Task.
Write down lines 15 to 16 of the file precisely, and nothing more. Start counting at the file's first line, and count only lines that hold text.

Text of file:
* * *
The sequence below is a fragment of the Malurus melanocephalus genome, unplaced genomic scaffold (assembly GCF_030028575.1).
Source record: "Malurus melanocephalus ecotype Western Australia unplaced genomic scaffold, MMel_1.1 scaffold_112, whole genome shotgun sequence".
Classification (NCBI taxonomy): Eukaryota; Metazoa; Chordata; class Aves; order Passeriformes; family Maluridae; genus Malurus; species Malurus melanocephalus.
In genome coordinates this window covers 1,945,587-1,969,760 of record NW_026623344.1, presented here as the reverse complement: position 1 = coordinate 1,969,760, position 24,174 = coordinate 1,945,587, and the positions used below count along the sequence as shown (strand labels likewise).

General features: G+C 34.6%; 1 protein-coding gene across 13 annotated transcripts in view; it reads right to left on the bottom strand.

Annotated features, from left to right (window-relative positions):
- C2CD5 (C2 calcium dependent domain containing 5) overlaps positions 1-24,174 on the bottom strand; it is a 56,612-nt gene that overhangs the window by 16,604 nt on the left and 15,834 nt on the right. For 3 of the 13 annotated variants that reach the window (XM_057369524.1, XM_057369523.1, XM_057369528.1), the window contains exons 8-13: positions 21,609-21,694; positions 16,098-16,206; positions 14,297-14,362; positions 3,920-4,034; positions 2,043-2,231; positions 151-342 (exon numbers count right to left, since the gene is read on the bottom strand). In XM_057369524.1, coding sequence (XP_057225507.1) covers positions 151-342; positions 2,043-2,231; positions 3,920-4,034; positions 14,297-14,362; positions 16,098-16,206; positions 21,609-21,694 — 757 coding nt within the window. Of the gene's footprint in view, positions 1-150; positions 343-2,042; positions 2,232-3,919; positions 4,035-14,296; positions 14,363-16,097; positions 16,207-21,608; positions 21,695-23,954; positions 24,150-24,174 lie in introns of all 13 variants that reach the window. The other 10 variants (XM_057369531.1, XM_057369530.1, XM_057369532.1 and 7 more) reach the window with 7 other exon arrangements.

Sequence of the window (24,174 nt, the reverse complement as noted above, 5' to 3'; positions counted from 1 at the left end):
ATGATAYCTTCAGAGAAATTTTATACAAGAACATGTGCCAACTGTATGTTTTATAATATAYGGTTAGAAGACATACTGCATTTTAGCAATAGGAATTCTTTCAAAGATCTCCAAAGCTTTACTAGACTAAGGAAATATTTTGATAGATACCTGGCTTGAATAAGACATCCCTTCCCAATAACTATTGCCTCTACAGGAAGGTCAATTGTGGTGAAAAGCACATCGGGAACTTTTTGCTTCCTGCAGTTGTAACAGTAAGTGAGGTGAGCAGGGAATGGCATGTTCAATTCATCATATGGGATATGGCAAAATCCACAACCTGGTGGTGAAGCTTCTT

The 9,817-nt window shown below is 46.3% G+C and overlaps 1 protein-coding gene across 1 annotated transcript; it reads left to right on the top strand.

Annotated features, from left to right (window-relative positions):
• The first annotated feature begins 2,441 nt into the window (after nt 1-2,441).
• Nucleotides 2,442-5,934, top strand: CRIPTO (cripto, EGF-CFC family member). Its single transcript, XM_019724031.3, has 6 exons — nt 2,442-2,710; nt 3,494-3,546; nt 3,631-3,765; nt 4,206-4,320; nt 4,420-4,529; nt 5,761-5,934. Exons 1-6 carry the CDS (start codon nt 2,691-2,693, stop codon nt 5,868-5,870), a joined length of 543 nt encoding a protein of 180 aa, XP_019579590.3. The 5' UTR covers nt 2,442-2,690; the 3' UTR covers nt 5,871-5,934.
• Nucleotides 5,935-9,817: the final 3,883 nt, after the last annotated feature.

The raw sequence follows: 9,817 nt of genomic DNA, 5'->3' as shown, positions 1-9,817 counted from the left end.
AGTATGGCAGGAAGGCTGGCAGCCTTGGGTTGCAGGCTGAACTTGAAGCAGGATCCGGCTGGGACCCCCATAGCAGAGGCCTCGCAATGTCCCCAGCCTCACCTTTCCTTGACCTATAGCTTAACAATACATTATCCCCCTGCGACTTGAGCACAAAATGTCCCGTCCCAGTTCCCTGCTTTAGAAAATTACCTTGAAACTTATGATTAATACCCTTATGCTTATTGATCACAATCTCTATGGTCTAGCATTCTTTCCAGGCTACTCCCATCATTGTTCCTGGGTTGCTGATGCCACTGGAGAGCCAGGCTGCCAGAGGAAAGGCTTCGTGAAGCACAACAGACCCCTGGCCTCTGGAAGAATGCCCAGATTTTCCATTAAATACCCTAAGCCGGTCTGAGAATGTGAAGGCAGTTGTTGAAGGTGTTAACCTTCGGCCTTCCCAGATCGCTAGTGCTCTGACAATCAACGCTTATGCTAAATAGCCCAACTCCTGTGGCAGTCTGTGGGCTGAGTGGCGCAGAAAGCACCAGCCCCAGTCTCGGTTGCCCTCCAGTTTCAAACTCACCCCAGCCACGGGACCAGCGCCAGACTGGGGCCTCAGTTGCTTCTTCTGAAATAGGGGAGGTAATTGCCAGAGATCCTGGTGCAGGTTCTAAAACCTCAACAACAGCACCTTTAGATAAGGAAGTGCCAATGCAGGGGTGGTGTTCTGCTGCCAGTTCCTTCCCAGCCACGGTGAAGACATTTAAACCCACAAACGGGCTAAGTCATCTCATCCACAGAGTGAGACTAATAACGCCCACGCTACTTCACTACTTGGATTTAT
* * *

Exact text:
The raw sequence follows: 9,817 nt of genomic DNA, 5'->3' as shown, positions 1-9,817 counted from the left end.
AGTATGGCAGGAAGGCTGGCAGCCTTGGGTTGCAGGCTGAACTTGAAGCAGGATCCGGCTGGGACCCCCATAGCAGAGGCCTCGCAATGTCCCCAGCCTCACCTTTCCTTGACCTATAGCTTAACAATACATTATCCCCCTGCGACTTGAGCACAAAATGTCCCGTCCCAGTTCCCTGCTTTAGAAAATTACCTTGAAACTTATGATTAATACCCTTATGCTTATTGATCACAATCTCTATGGTCTAGCATTCTTTCCAGGCTACTCCCATCATTGTTCCTGGGTTGCTGATGCCACTGGAGAGCCAGGCTGCCAGAGGAAAGGCTTCGTGAAGCACAACAGACCCCTGGCCTCTGGAAGAATGCCCAGATTTTCCATTAAATACCCTAAGCCGGTCTGAGAATGTGAAGGCAGTTGTTGAAGGTGTTAACCTTCGGCCTTCCCAGATCGCTAGTGCTCTGACAATCAACGCTTATGCTAAATAGCCCAACTCCTGTGGCAGTCTGTGGGCTGAGTGGCGCAGAAAGCACCAGCCCCAGTCTCGGTTGCCCTCCAGTTTCAAACTCACCCCAGCCACGGGACCAGCGCCAGACTGGGGCCTCAGTTGCTTCTTCTGAAATAGGGGAGGTAATTGCCAGAGATCCTGGTGCAGGTTCTAAAACCTCAACAACAGCACCTTTAGATAAGGAAGTGCCAATGCAGGGGTGGTGTTCTGCTGCCAGTTCCTTCCCAGCCACGGTGAAGACATTTAAACCCACAAACGGGCTAAGTCATCTCATCCACAGAGTGAGACTAATAACGCCCACGCTACTTCACTACTTGGATTTAT